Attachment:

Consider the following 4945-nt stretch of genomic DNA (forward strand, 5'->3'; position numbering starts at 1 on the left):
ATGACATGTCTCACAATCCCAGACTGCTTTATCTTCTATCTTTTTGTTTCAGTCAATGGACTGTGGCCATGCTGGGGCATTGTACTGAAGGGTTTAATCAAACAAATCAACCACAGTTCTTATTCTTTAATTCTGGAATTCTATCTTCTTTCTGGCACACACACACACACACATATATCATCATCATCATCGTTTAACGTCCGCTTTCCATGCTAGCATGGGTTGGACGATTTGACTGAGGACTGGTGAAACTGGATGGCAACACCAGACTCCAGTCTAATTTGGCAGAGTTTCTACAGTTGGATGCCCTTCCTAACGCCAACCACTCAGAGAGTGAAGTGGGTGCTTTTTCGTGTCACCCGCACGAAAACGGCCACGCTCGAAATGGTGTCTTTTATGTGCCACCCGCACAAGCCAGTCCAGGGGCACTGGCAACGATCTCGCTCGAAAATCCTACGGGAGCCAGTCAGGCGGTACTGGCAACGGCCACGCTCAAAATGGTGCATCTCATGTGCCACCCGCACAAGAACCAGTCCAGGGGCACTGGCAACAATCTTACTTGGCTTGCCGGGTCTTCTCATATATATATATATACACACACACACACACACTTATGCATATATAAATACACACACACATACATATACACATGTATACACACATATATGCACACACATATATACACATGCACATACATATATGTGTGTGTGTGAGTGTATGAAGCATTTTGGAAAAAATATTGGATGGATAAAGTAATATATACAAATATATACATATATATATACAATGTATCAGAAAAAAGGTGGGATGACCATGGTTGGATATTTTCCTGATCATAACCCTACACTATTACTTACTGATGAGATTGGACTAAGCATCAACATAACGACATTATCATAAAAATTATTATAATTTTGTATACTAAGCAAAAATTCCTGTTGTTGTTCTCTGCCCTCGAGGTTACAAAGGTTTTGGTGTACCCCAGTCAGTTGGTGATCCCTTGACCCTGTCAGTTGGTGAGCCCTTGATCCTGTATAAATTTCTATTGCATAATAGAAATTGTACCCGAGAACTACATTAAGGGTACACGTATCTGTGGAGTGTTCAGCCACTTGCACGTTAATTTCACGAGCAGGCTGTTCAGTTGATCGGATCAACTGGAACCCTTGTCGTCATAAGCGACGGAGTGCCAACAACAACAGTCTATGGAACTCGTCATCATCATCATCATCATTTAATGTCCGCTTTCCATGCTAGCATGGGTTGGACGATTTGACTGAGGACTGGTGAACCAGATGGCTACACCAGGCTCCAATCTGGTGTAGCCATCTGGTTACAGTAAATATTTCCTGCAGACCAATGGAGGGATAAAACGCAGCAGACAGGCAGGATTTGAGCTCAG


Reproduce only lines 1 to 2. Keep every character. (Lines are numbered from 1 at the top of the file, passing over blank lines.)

Consider the following 4945-nt stretch of genomic DNA (forward strand, 5'->3'; position numbering starts at 1 on the left):
ATGACATGTCTCACAATCCCAGACTGCTTTATCTTCTATCTTTTTGTTTCAGTCAATGGACTGTGGCCATGCTGGGGCATTGTACTGAAGGGTTTAATCAAACAAATCAACCACAGTTCTTATTCTTTAATTCTGGAATTCTATCTTCTTTCTGGCACACACACACACACACATATATCATCATCATCATCGTTTAACGTCCGCTTTCCATGCTAGCATGGGTTGGACGATTTGACTGAGGACTGGTGAAACTGGATGGCAACACCAGACTCCAGTCTAATTTGGCAGAGTTTCTACAGTTGGATGCCCTTCCTAACGCCAACCACTCAGAGAGTGAAGTGGGTGCTTTTTCGTGTCACCCGCACGAAAACGGCCACGCTCGAAATGGTGTCTTTTATGTGCCACCCGCACAAGCCAGTCCAGGGGCACTGGCAACGATCTCGCTCGAAAATCCTACGGGAGCCAGTCAGGCGGTACTGGCAACGGCCACGCTCAAAATGGTGCATCTCATGTGCCACCCGCACAAGAACCAGTCCAGGGGCACTGGCAACAATCTTACTTGGCTTGCCGGGTCTTCTCATATATATATATATACACACACACACACACACTTATGCATATATAAATACACACACACATACATATACACATGTATACACACATATATGCACACACATATATACACATGCACATACATATATGTGTGTGTGTGAGTGTATGAAGCATTTTGGAAAAAATATTGGATGGATAAAGTAATATATACAAATATATACATATATATATACAATGTATCAGAAAAAAGGTGGGATGACCATGGTTGGATATTTTCCTGATCATAACCCTACACTATTACTTACTGATGAGATTGGACTAAGCATCAACATAACGACATTATCATAAAAATTATTATAATTTTGTATACTAAGCAAAAATTCCTGTTGTTGTTCTCTGCCCTCGAGGTTACAAAGGTTTTGGTGTACCCCAGTCAGTTGGTGATCCCTTGACCCTGTCAGTTGGTGAGCCCTTGATCCTGTATAAATTTCTATTGCATAATAGAAATTGTACCCGAGAACTACATTAAGGGTACACGTATCTGTGGAGTGTTCAGCCACTTGCACGTTAATTTCACGAGCAGGCTGTTCAGTTGATCGGATCAACTGGAACCCTTGTCGTCATAAGCGACGGAGTGCCAACAACAACAGTCTATGGAACTCGTCATCATCATCATCATCATTTAATGTCCGCTTTCCATGCTAGCATGGGTTGGACGATTTGACTGAGGACTGGTGAACCAGATGGCTACACCAGGCTCCAATCTGGTGTAGCCATCTGGTTACAGTAAATATTTCCTGCAGACCAATGGAGGGATAAAACGCAGCAGACAGGCAGGATTTGAGCTCAG